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Enemy at the
Enemy at the Gates takes the legend of a venerated Soviet
war hero, Vassili Zaitsev, and fictionalizes it into a Hollywood-style romantic drama
placed against the background of the siege of Stalingrad in 1942-3. Zaitsev (Jude
Law) was a peasant, trained by his grandfather to be a crack marksman and skilled hunter.
As the horrific slaughter of the battles at Stalingrad decimated the poorly trained and
underequipped Soviet army, Zaitzev's skills were put to use as a sniper, picking off Nazi
soldiers one-by-one. In the film, Danilov (Joseph
Fiennes), a PR flack for the Soviets, inflates modest Zaitsev's successes into a major
ongoing news story, creating a hero in order to resuscitate the ebbing morale of the
Soviet troops. Zaitsev's accomplishments, both as soldier and coverboy, lead the
Nazis to call in a counter-sniper, aristocratic Major Konig (Ed Harris), an icily
efficient assassin. A duel of wits and skills (and class, too, it is broadly suggested)
ensues, involving spying and counterspying by a young boy, Sasha (Gabriel Thomson).
Sasha's positioning between the two marksmen stretches credulity and his fate is
predictable long before the story gets to it, but those are flaws that the target audience
for a large-scale Speilbergian war story will likely forgive.
"Spielbergian" is no coincidence here: Enemy at the Gates
practically screams for comparison to Saving Private Ryan, Steven Spielberg's 1998 opus
that won him an Academy award. Ryan also traces an intimate story against the
background of a major battle of World War II. Whatever else viewers thought of the film,
the technical brilliance and the gritty realism of the opening half hour rendering of the
D-Day invasion was memorable movie-making, and the movie gained real power in its
character-based central story.
Held against that standard, Enemy doesn't make the cut. It
also opens with a major attack by barely-arrived Soviet troops, crossing the Volga River
in boats to get to Stalingrad as they are bombarded by artillery and strafed from the air
by Nazi planes. It's a big, sweeping epic-style sequence with plenty of blood and gore,
but it doesn't carry the wrenching emotional whack that Ryan's invasion did.
Where Ryan succeeded in making you feel like you were a terrified soldier in the
midst of havoc, Enemy never gets to that visceral place--you're outside looking
in, watching a spectacle of someone else's horror.
As for the more personal story, Spielberg managed to create characters
you could care about and their predicaments on the battlefield were interesting
explorations of moral issues in the midst of the amoral insanity of war. Enemy,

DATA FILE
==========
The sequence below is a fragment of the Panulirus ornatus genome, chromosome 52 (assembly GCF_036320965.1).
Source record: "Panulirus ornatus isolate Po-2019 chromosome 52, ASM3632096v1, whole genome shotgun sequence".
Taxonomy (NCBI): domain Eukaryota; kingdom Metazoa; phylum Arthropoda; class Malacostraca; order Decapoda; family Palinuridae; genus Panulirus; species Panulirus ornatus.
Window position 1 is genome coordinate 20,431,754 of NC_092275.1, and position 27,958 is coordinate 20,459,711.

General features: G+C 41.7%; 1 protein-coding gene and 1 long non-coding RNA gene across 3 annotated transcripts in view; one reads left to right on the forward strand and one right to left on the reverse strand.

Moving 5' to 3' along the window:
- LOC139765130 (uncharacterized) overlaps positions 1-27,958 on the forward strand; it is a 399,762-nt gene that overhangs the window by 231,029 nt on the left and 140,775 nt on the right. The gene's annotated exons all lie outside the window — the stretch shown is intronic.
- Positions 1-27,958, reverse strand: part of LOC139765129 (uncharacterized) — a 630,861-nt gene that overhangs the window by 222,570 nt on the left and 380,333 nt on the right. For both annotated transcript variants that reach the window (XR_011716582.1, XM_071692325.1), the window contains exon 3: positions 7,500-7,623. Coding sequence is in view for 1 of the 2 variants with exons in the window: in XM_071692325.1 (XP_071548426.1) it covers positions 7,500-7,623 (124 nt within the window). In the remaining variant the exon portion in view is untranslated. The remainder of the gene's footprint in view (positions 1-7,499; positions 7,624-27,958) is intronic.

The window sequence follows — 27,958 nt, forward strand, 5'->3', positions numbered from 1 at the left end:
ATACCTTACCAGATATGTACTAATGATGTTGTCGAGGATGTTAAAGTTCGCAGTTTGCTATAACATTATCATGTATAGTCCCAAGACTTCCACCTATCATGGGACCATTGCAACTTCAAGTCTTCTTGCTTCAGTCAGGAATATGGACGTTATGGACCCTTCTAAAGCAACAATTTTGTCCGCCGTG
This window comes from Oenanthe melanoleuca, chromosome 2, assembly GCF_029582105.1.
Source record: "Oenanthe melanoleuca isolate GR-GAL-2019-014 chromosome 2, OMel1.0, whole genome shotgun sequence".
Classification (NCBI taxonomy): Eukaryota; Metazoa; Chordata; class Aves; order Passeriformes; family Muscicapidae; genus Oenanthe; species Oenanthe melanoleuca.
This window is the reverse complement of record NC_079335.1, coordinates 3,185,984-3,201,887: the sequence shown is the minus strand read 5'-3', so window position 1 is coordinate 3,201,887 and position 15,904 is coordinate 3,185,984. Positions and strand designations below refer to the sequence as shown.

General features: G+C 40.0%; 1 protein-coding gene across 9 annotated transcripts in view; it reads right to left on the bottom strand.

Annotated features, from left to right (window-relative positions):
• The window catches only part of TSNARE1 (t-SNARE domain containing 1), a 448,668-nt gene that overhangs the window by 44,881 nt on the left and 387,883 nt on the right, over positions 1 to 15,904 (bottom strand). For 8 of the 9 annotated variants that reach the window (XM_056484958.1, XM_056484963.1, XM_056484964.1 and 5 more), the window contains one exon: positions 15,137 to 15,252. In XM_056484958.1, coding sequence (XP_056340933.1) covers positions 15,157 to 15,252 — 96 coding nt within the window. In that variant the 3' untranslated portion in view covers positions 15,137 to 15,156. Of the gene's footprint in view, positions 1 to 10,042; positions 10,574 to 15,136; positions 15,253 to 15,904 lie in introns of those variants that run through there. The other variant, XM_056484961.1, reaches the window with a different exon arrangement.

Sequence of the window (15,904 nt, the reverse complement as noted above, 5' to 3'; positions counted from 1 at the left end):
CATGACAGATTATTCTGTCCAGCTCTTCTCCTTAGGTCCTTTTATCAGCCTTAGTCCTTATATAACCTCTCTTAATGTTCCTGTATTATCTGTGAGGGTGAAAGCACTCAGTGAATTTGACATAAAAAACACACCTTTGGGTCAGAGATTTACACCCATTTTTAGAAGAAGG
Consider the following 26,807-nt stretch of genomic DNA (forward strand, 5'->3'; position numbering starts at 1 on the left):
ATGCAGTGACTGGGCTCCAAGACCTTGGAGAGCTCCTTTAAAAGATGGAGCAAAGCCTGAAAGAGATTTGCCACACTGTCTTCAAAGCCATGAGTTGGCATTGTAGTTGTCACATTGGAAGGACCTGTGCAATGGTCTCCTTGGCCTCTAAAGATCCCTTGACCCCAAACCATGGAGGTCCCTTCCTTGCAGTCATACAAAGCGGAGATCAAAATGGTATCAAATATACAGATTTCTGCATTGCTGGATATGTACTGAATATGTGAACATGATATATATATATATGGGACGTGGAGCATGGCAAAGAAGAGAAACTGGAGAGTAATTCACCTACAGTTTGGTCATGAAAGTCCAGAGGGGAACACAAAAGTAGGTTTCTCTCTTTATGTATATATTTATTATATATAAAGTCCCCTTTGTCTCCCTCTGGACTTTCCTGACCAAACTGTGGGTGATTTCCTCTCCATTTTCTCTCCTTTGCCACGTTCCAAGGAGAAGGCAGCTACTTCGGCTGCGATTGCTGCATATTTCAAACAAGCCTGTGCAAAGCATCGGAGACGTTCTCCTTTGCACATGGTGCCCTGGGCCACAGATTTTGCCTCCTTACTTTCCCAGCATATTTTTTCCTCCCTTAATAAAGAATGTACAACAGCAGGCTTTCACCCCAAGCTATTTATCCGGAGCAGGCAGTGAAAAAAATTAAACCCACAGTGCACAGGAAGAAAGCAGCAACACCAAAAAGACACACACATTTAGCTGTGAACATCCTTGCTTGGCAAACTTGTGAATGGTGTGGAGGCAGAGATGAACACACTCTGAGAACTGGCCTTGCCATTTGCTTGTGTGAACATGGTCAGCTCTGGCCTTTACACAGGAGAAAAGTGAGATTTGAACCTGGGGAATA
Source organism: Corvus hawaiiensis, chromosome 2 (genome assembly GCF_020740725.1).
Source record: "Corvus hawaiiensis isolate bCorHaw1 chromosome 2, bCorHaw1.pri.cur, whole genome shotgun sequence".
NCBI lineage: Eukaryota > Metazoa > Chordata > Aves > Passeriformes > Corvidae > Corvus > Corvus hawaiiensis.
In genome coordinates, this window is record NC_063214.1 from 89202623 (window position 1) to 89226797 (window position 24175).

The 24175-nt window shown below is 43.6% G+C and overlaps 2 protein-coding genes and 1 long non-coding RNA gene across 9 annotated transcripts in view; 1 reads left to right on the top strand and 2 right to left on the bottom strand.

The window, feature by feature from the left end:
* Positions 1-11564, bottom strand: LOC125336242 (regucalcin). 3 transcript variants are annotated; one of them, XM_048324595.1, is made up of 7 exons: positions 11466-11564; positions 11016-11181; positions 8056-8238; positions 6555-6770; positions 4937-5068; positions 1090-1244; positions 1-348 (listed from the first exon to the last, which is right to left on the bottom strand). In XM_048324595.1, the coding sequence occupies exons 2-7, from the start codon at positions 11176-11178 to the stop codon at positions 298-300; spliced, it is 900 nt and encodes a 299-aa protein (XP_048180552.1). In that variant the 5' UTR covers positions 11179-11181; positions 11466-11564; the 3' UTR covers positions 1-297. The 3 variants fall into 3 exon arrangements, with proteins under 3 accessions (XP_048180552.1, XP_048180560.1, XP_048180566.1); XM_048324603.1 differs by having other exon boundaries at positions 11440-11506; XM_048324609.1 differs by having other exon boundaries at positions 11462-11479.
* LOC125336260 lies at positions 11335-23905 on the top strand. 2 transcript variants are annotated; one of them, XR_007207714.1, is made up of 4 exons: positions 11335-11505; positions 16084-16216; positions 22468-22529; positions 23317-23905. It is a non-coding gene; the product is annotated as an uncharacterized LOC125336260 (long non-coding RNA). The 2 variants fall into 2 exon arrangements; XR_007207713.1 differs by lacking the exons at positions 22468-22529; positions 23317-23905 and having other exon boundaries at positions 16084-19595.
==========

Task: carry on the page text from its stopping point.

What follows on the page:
in contrast, focuses on the dueling snipers--plot-based, rather than character-based. The
sniping scenes are well-realized, generating tension and suspense, but it's limited by the
flat conceptions of the characters. Cliched wartime romance is thrown into the hopper,
but you won't likely care who gets the girl, if that was ever really a question in the
first place; the triangle here has only two strong sides.
Bob Hoskins provides comic relief in the form of an over-the-top
caricature of Nikita Kruschev as a ranking Soviet officer. What could anyone do
with lines like: "Don't give up the riverbank! I don't care if you've lost half your
soldiers, send in the other half!" It's as if director Jean-Jacques Annaud threw up
his hands at the fundamental thinness of his own script (co-written with Alain
Godard) and conceded he was creating an epic comic book.
Jude Law is charming as Vassili, but doesn't succeed in distinguishing
the role from the charm he delivered in The Talented Mr. Ripley. It's hard to reconcile the nice
guy he plays here with the cold-blooded sniper-killer, even in the war setting; it's one
thing to shoot wolves, another to gun down a guy taking a shower. Law is a charismatic
screen presence, but no actor could have overcome the failure of the script to provide a
believable character to play. Fiennes, too, is stuck with an inadequately developed role.
Love interest Rachel Weisz fails to engage; even the scene where she relates the fate of
her parents at the hands of the ever-inventive Nazis, it's the graphic image that
captures, not any genuinely felt emotion.
For the broad commercial audience--surely the only audience for which
this film could have been intended--Enemy at the Gates provides spectacle, a bit
of suspense, and young, attractive stars. That might prove to be enough for commercial
success. Producers best beware, though, if that audience ever starts to think
about what is being dished up to them on the screen.
- Arthur Lazere